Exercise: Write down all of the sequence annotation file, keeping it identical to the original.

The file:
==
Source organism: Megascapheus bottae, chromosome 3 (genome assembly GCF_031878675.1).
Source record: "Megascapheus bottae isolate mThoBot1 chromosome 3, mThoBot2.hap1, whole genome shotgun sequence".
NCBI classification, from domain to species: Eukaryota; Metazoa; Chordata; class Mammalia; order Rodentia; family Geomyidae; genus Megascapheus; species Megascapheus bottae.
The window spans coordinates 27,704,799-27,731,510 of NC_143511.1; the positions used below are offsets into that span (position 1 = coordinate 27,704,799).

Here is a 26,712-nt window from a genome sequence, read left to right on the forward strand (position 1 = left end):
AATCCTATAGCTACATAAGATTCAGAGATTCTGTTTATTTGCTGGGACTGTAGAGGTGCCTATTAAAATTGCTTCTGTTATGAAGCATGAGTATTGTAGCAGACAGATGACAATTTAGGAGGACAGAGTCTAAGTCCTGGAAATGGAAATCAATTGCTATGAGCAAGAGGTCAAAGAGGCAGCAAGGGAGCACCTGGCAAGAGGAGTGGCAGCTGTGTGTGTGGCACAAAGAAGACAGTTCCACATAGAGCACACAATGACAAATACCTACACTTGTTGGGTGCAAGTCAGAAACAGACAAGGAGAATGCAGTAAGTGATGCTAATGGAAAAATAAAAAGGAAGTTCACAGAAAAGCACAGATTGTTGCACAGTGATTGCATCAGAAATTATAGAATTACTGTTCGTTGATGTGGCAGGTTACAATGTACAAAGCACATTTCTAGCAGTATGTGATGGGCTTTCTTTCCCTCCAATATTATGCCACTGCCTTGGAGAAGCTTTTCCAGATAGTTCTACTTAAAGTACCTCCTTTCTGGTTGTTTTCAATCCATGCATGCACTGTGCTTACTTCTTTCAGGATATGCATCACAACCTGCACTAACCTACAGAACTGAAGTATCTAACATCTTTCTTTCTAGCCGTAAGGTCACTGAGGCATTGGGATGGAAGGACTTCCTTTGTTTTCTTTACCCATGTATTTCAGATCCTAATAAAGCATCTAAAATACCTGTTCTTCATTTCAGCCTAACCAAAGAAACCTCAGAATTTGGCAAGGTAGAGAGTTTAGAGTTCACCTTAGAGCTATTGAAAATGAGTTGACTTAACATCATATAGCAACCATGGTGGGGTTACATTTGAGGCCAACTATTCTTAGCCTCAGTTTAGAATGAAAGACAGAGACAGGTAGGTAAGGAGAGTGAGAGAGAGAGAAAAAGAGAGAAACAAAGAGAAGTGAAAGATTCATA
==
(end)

Source organism: Megascapheus bottae, chromosome 3 (genome assembly GCF_031878675.1).
Source record: "Megascapheus bottae isolate mThoBot1 chromosome 3, mThoBot2.hap1, whole genome shotgun sequence".
NCBI classification, from domain to species: Eukaryota; Metazoa; Chordata; class Mammalia; order Rodentia; family Geomyidae; genus Megascapheus; species Megascapheus bottae.
The window spans coordinates 27,704,799-27,731,510 of NC_143511.1; the positions used below are offsets into that span (position 1 = coordinate 27,704,799).

Here is a 26,712-nt window from a genome sequence, read left to right on the forward strand (position 1 = left end):
AATCCTATAGCTACATAAGATTCAGAGATTCTGTTTATTTGCTGGGACTGTAGAGGTGCCTATTAAAATTGCTTCTGTTATGAAGCATGAGTATTGTAGCAGACAGATGACAATTTAGGAGGACAGAGTCTAAGTCCTGGAAATGGAAATCAATTGCTATGAGCAAGAGGTCAAAGAGGCAGCAAGGGAGCACCTGGCAAGAGGAGTGGCAGCTGTGTGTGTGGCACAAAGAAGACAGTTCCACATAGAGCACACAATGACAAATACCTACACTTGTTGGGTGCAAGTCAGAAACAGACAAGGAGAATGCAGTAAGTGATGCTAATGGAAAAATAAAAAGGAAGTTCACAGAAAAGCACAGATTGTTGCACAGTGATTGCATCAGAAATTATAGAATTACTGTTCGTTGATGTGGCAGGTTACAATGTACAAAGCACATTTCTAGCAGTATGTGATGGGCTTTCTTTCCCTCCAATATTATGCCACTGCCTTGGAGAAGCTTTTCCAGATAGTTCTACTTAAAGTACCTCCTTTCTGGTTGTTTTCAATCCATGCATGCACTGTGCTTACTTCTTTCAGGATATGCATCACAACCTGCACTAACCTACAGAACTGAAGTATCTAACATCTTTCTTTCTAGCCGTAAGGTCACTGAGGCATTGGGATGGAAGGACTTCCTTTGTTTTCTTTACCCATGTATTTCAGATCCTAATAAAGCATCTAAAATACCTGTTCTTCATTTCAGCCTAACCAAAGAAACCTCAGAATTTGGCAAGGTAGAGAGTTTAGAGTTCACCTTAGAGCTATTGAAAATGAGTTGACTTAACATCATATAGCAACCATGGTGGGGTTACATTTGAGGCCAACTATTCTTAGCCTCAGTTTAGAATGAAAGACAGAGACAGGTAGGTAAGGAGAGTGAGAGAGAGAGAAAAAGAGAGAAACAAAGAGAAGTGAAAGATTCATA